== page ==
According to the United States Environmental Protection Agency’s most recent report on municipal solid waste (2012), 14.33 million tons of waste is generated annual that is exclusively clothing and other household textiles. Of that amount, only 15.7% or 2.25 million tons is recycled.1
In the same study, the EPA calculated the impact the current level of recycling has on reducing greenhouse gases (GHGs) in the United States. The EPA report indicates the 2.25 million tons of textiles are currently recycled annually; is the equivalent of removing 1.2 million cars from America’s highways. This is more than 5-times the impact of recycled yard trimmings (170 thousand cars removed); is more than 4-times the impact of glass recycling (210 thousand cars removed); more than plastic recycling (670 thousand cars removed); and is nearly equal to the impact of aluminum recycling (1.3 million cars removed).2
To find textile drop off locations, New York state residents should visit http://www.NYTextiles.org, or check with their local solid waste authority. Or follow #CloththeLoopNY on Facebook and Twitter.
1 Table 1, Page 7. Municipal Solid Waste Generation, Recycling, and Disposal in the United States: Facts and Figures for 2011.
2 Table 5, Page 12. Municipal Solid Waste Generation, Recycling, and Disposal in the United States: Facts and Figures for 2011.
Secondary Materials and Recycled Textiles (SMART) is an international nonprofit trade association that strengthens the economic opportunities of its diverse membership by promoting the interdependence of our industry segments and providing a common forum for networking, education and trade. Since 1932, SMART has been at the forefront of recycling. SMART members use and convert recycled and secondary materials from used clothing, commercial laundries and non-woven, off spec material, new mill ends and paper from around the world. SMART member companies create thousands of jobs worldwide. SMART members prove each day that you can make money by being socially responsible.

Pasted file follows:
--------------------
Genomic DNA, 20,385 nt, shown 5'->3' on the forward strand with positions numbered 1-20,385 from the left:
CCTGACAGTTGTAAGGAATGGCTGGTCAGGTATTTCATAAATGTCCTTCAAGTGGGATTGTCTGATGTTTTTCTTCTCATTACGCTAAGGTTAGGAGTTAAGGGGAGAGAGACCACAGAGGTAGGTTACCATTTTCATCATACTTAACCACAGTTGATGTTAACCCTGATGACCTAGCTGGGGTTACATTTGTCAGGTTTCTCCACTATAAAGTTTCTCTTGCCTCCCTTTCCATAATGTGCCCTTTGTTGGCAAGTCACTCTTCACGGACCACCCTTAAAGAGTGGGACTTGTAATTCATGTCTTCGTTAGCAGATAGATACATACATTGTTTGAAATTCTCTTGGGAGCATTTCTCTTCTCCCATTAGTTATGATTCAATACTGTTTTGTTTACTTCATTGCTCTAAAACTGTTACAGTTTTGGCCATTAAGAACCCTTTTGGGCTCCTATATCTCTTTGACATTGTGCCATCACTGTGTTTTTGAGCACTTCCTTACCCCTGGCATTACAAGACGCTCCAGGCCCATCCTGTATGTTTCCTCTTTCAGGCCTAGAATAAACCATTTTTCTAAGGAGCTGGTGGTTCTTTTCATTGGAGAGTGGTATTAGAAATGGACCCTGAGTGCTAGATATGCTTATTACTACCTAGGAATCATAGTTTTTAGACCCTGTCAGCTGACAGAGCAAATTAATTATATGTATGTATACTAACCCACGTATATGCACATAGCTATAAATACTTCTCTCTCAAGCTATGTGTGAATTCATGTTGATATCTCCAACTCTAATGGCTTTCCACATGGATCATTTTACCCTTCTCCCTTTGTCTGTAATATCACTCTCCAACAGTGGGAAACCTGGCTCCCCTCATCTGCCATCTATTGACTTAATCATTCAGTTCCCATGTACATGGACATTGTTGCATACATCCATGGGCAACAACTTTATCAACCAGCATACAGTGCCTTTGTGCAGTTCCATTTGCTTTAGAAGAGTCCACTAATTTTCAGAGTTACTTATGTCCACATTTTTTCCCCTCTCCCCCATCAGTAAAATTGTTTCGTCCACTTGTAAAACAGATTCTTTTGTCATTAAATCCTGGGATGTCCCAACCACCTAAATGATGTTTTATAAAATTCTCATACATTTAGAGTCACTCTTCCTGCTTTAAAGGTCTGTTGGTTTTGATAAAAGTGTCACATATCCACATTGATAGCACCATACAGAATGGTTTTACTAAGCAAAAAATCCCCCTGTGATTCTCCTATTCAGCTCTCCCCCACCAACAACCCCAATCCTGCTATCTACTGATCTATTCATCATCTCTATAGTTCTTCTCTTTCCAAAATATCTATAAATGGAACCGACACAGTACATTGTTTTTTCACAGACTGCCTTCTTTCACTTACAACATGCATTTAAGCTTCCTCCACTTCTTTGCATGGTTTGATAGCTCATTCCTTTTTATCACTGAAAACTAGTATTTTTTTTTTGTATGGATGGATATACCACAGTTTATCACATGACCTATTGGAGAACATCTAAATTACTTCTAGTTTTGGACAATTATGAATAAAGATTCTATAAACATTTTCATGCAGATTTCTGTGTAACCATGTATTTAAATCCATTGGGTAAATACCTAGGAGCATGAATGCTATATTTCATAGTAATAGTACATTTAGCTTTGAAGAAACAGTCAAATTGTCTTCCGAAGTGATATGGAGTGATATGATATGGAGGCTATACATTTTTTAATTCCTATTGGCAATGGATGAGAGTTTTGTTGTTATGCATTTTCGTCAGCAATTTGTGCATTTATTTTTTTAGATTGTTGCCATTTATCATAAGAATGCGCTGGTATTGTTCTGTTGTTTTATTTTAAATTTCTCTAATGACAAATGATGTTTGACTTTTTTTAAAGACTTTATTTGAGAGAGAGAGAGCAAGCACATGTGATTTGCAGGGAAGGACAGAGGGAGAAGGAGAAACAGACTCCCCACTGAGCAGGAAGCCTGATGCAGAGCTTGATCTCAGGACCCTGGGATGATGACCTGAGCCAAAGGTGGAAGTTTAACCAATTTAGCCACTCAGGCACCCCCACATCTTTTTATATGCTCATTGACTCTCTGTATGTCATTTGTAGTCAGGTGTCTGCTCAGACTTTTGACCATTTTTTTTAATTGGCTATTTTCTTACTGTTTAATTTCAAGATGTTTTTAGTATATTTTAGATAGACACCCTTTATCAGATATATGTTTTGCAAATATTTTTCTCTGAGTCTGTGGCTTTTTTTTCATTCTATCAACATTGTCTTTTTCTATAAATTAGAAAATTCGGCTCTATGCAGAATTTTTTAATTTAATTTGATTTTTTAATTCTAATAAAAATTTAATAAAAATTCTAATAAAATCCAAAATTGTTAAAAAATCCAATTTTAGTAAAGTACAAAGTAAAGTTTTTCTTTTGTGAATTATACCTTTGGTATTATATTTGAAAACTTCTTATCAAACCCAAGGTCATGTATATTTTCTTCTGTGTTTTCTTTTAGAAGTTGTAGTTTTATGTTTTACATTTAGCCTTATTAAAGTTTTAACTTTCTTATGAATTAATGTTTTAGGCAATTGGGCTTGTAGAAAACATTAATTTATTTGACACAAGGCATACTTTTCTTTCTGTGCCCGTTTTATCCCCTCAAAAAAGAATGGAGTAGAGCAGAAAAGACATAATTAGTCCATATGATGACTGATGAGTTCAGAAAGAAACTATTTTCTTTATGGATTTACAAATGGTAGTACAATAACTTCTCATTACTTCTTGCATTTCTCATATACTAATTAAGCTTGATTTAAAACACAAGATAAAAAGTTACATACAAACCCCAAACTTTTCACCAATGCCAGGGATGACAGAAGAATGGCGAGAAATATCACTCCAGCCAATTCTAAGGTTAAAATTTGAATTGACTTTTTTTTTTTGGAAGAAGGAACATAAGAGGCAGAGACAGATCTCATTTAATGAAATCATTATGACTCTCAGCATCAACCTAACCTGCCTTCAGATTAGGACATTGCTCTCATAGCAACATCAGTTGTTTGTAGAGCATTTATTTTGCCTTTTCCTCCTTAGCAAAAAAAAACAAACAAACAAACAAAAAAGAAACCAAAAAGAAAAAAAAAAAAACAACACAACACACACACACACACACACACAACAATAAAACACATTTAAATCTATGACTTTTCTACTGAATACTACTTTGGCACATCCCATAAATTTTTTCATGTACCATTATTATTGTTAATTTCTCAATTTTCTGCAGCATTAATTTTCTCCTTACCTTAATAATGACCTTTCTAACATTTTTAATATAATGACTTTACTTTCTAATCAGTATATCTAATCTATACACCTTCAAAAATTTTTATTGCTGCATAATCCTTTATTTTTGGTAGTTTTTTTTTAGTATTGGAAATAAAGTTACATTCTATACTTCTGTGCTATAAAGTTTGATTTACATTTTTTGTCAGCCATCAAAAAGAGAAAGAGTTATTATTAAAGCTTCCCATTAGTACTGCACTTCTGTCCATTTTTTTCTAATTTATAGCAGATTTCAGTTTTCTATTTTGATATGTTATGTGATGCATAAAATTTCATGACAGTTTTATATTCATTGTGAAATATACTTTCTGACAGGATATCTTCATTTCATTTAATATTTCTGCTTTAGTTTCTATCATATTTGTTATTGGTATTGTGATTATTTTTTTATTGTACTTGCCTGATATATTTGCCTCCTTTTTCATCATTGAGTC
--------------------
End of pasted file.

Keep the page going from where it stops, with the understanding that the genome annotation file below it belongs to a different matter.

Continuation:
For additional information on SMART, visit the association’s website at http://www.SMARTasn.org. The following link will take you directly to informational videos on textile recycling http://www.smartasn.org/about/videos.cfm.
The Council for Textile Recycling is a 501(c)(3) nonprofit, tax exempt organization incorporated in the State of Maryland. The CTR is not involved in the collection of textile waste in any form and is entirely devoted to creating more awareness about keeping post-consumer textile waste out of our solid waste stream. Our non-profit headquarters are located at 3465 Box Hill Corporate Center Drive, Suite H, Abingdon, Maryland 21009. Phone: 443-640-1050.
The New York State Association Reduction, Reuse and Recycling (NYSAR3) is New York State’s largest recycling association, representing professionals from the public, not-for-profit, and private sectors. Each day, these individuals provide statewide leadership on waste reduction, reuse and recycling issues and advance practices to improve the environment, generate jobs, and create a more sustainable future.